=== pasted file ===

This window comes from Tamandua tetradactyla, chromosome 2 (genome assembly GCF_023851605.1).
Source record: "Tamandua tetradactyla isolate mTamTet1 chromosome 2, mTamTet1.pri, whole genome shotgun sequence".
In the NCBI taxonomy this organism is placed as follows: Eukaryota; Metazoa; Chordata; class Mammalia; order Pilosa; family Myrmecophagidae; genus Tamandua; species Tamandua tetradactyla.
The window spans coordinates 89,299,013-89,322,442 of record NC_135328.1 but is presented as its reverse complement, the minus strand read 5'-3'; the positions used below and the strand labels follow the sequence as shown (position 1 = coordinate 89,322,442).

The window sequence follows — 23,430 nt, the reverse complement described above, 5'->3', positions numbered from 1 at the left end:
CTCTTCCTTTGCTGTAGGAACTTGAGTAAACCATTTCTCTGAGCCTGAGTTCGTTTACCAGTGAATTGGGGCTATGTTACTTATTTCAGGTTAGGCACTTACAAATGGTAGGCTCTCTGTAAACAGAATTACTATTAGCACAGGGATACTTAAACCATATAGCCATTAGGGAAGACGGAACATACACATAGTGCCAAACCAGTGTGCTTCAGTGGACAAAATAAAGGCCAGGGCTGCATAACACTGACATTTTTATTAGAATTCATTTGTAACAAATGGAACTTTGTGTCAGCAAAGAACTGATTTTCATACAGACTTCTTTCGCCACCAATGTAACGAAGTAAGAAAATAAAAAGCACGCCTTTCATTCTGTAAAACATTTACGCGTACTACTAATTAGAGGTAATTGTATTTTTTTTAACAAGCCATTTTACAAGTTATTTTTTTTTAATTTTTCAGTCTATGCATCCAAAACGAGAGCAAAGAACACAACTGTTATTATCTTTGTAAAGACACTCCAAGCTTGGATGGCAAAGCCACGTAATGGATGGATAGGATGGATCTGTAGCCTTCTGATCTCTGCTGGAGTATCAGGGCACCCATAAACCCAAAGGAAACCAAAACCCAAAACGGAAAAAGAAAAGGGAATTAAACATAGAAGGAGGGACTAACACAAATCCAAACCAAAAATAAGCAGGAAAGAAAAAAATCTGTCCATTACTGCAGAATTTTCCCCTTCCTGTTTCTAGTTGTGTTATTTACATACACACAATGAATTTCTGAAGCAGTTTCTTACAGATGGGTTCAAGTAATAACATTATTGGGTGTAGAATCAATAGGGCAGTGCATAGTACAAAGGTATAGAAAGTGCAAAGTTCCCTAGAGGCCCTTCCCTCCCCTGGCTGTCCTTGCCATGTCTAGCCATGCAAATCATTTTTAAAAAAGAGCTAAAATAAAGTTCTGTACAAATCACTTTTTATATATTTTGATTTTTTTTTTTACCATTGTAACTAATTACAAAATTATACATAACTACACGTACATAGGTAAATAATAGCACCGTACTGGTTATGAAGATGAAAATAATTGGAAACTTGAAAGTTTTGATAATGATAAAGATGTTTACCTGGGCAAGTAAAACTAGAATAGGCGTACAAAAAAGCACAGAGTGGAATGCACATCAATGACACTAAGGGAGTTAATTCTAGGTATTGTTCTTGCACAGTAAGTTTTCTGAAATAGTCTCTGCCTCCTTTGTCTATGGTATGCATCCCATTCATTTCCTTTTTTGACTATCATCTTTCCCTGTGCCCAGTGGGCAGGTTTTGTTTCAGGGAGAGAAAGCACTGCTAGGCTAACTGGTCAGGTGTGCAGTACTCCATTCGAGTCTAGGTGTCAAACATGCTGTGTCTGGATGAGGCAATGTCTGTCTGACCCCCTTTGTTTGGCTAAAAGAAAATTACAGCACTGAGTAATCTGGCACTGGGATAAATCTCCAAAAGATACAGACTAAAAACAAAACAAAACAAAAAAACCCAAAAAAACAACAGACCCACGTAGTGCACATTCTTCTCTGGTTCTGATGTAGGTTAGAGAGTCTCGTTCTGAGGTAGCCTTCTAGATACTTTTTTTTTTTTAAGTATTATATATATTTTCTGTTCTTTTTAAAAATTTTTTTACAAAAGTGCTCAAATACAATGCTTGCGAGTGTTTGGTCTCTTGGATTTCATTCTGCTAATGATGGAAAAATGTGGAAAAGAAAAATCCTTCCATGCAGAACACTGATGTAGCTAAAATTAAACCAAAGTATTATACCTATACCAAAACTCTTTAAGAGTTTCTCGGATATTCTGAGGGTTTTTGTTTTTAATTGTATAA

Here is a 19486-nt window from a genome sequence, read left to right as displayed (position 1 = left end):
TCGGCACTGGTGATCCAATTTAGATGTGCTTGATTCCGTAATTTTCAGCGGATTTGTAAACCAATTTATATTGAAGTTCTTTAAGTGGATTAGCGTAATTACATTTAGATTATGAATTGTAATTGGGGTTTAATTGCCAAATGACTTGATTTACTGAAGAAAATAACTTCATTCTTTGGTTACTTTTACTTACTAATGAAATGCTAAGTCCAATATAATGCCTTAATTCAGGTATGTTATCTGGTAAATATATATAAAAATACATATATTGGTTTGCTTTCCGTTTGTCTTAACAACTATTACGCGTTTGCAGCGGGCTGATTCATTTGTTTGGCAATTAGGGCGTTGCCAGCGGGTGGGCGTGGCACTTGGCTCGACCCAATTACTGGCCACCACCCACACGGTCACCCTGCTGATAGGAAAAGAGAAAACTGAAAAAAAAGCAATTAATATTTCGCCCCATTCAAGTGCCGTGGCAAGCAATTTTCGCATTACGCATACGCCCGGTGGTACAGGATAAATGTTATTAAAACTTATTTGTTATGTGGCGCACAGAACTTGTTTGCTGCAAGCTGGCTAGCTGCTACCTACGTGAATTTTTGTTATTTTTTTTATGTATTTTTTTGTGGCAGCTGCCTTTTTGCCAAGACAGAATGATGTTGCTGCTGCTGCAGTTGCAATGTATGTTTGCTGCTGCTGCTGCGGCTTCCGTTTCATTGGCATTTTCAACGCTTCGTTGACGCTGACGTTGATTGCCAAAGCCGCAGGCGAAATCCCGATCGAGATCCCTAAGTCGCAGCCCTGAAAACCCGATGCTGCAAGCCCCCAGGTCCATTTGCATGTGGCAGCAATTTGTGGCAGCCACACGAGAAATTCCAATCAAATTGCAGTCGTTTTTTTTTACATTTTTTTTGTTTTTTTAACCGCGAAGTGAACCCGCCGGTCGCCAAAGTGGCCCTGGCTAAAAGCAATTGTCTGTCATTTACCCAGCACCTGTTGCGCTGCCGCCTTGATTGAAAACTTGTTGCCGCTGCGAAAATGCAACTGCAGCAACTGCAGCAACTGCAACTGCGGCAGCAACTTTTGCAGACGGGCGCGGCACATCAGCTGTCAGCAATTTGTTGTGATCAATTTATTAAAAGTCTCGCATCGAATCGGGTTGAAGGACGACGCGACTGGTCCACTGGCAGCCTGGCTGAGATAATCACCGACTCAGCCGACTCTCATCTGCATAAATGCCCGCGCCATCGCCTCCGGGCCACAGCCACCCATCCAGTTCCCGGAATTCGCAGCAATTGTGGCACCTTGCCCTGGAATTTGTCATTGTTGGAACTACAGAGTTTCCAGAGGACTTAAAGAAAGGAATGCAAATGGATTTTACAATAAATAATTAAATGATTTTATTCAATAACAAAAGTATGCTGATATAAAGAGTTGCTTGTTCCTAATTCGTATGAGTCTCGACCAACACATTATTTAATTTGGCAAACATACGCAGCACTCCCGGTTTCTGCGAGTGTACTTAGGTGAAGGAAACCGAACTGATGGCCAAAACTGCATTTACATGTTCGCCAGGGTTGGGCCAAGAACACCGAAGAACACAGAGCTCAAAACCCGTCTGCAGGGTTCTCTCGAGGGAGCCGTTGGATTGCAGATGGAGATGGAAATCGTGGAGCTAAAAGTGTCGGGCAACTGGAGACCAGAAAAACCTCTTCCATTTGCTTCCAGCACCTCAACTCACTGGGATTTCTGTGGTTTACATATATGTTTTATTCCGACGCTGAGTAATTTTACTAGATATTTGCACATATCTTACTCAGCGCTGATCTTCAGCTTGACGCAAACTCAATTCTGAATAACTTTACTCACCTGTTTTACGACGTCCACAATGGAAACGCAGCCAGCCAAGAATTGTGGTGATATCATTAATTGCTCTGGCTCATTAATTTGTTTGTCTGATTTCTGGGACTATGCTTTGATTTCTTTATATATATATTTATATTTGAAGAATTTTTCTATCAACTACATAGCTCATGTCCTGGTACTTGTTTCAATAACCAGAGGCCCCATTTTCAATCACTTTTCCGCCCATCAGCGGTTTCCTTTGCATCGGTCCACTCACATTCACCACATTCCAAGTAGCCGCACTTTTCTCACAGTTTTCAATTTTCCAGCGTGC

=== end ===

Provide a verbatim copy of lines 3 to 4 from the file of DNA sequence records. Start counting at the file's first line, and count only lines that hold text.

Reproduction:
In the NCBI taxonomy this organism is placed as follows: Eukaryota; Metazoa; Chordata; class Mammalia; order Pilosa; family Myrmecophagidae; genus Tamandua; species Tamandua tetradactyla.
The window spans coordinates 89,299,013-89,322,442 of record NC_135328.1 but is presented as its reverse complement, the minus strand read 5'-3'; the positions used below and the strand labels follow the sequence as shown (position 1 = coordinate 89,322,442).